3. I’m not going to discuss the philosophy, the relevance and so forth. That would make me write for hours.

    I’m just going to highlight some doubts I think F1 needs to address and clarify:

    – Are the 5 Friday Qualifying soft sets going to be returned to Pirelli? Is 1 of them reserved for Q3?
    – Are the 2 Saturday Sprint Qualifying sets going to be returned to Pirelli?
    – Only 2 sets for Race, what happens if you have a puncture? Are you going to have the Quali-worn sets?

    You may think they are some minor details, but they can create loopholes or make some sessions (FP2 with half-Parc Ferme and only 60 min and 1 set? Ridiculous) completely useless.

    1. @diezcilindros The 2-set limitation only applies to sprint races, not the proper one.
      Having only a single set for the 2nd practice sessions is somewhat weird, though.

      1. Sunday

        Full distance Grand Prix with two remaining sets of tyres

        Copied from the official website (hope I’ve written the code correctly).

        1. @diezcilindros If they are only going to give them 2 sets of tyres for the GP then it’s not only going to take away some of the strategy options but also going to see a lot more tyre management in races with higher degredation.

          Neither of those things are a positive in my view.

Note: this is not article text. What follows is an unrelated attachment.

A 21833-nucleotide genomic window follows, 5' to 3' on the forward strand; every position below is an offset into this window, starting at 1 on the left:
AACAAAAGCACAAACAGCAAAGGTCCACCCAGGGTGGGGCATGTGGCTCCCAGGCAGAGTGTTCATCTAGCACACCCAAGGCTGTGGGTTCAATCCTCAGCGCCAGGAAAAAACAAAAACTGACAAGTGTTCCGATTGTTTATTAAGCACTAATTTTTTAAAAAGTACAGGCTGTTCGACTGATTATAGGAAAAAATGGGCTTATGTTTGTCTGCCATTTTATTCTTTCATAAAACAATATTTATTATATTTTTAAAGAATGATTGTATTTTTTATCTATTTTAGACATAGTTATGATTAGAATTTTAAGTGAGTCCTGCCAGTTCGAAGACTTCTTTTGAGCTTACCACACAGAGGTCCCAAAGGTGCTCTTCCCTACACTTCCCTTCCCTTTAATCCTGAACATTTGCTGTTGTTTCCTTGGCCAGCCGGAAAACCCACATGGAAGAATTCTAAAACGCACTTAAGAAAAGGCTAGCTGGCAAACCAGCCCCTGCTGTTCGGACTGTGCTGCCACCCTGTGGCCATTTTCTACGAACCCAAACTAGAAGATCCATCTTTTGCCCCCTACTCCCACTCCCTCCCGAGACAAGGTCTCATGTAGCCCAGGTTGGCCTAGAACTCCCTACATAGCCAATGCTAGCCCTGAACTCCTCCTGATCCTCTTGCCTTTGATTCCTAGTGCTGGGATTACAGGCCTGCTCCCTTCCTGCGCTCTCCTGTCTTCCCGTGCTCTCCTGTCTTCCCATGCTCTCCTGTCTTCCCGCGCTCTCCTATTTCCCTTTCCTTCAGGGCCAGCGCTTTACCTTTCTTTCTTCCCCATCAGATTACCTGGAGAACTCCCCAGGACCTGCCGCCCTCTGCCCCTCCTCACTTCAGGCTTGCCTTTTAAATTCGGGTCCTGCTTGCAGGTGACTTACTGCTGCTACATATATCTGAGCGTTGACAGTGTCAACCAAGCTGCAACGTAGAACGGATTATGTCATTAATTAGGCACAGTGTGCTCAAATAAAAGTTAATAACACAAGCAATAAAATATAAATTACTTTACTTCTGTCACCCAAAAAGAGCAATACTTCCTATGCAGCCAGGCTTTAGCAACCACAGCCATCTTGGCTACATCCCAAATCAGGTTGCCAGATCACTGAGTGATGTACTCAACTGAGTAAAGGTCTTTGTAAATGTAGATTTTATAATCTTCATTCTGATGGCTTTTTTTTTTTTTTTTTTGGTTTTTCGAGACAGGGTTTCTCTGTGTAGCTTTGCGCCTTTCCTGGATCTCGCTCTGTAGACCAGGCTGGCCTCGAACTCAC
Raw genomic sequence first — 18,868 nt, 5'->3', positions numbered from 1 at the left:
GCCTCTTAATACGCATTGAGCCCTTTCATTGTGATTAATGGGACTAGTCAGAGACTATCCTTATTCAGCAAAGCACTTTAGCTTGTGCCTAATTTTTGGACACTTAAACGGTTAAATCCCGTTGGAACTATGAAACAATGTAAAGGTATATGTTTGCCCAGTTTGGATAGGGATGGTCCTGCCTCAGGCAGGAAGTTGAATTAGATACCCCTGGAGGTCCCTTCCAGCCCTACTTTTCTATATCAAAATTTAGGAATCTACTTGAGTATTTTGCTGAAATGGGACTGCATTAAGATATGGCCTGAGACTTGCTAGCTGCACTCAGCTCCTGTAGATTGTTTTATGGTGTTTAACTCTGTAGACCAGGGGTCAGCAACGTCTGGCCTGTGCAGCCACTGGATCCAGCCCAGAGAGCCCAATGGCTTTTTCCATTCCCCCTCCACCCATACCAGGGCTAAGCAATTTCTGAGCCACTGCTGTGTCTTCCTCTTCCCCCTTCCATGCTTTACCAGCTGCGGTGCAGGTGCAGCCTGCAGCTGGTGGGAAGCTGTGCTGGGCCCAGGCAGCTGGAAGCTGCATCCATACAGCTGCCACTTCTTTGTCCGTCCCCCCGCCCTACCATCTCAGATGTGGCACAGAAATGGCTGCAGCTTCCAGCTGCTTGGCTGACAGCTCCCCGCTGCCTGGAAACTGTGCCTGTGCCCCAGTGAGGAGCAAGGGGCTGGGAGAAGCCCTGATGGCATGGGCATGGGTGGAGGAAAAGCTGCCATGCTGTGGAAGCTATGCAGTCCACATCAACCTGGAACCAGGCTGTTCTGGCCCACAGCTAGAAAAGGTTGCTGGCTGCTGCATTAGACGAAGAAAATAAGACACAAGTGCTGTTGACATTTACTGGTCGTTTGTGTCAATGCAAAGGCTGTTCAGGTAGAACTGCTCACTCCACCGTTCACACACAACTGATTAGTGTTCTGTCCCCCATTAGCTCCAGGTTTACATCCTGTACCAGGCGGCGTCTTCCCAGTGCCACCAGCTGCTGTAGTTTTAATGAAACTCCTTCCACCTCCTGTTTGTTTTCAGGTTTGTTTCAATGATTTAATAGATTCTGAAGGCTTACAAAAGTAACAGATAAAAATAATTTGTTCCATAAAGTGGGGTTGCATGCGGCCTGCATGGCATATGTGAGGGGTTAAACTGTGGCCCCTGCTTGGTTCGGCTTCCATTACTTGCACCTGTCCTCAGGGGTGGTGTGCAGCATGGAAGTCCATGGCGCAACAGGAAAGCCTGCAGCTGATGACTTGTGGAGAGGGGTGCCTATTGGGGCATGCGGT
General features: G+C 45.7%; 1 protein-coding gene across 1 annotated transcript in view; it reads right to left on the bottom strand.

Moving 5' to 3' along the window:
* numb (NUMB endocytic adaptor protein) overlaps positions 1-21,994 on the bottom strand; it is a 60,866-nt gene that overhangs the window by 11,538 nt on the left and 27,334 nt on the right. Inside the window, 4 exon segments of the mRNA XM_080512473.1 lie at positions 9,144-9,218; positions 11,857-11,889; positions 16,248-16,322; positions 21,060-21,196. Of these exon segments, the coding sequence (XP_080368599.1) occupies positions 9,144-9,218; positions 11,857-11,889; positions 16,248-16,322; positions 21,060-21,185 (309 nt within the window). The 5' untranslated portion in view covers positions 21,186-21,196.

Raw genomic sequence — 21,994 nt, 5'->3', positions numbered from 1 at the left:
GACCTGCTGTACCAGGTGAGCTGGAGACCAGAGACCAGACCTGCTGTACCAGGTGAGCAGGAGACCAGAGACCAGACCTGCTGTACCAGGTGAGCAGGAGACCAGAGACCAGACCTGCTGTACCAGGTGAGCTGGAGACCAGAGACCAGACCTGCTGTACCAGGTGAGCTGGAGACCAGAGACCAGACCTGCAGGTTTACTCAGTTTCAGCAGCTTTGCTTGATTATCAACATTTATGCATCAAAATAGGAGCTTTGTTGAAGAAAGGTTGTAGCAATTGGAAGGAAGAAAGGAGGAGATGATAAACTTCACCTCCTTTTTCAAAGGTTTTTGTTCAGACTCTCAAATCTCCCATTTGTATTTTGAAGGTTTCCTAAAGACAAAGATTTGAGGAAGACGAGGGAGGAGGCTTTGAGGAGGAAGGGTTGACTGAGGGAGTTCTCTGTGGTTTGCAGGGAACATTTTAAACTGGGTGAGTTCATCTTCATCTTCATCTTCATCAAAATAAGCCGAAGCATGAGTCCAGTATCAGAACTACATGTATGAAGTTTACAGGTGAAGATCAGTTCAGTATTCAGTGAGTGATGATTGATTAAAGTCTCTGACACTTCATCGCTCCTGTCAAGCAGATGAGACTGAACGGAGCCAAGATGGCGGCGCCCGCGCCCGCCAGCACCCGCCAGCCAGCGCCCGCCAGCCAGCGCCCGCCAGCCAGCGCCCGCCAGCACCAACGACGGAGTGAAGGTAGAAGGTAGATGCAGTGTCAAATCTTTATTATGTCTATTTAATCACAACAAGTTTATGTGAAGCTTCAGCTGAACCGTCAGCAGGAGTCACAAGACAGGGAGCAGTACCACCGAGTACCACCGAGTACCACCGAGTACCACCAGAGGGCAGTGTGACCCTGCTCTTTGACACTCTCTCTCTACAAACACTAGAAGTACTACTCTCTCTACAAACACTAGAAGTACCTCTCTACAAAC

2. Another highlight: what about grid penalties? Are they gonna be imposed for the Saturday grid? That would give drivers the choice to diminish the damage. Or are they transferred to the Sunday grid following the result of the Sprint race?

  4. yes the people on the site will strongly disagree, i strongly disagree too, but maybe we’re just the minority.

    anyway, we strongly disagreed with the previous change to the qualifying format and it was changed back to the traditional one so I hope this will happen here as well

    1. This is the biggest problem I see here. Many complain that something needs to change & that many races have become processions, but many of them are also adverse to any type of change or trial.
      Let’s be honest, this season is weird anyway. It was never planned to be like this. Why not use it to test some other ideas. If it doesn’t work, drop it next season. Sadly, the gate keeping isn’t going to help the sport. F1 has grown a lot in the last few years, partly due to shows like Drive to Survive. That show promises a lot of on track action and drama. New people coming into the sport expect that. If they come into the sport and watch 20 cars drive round in a procession, “because that’s how the sport has always been” they’ll leave again.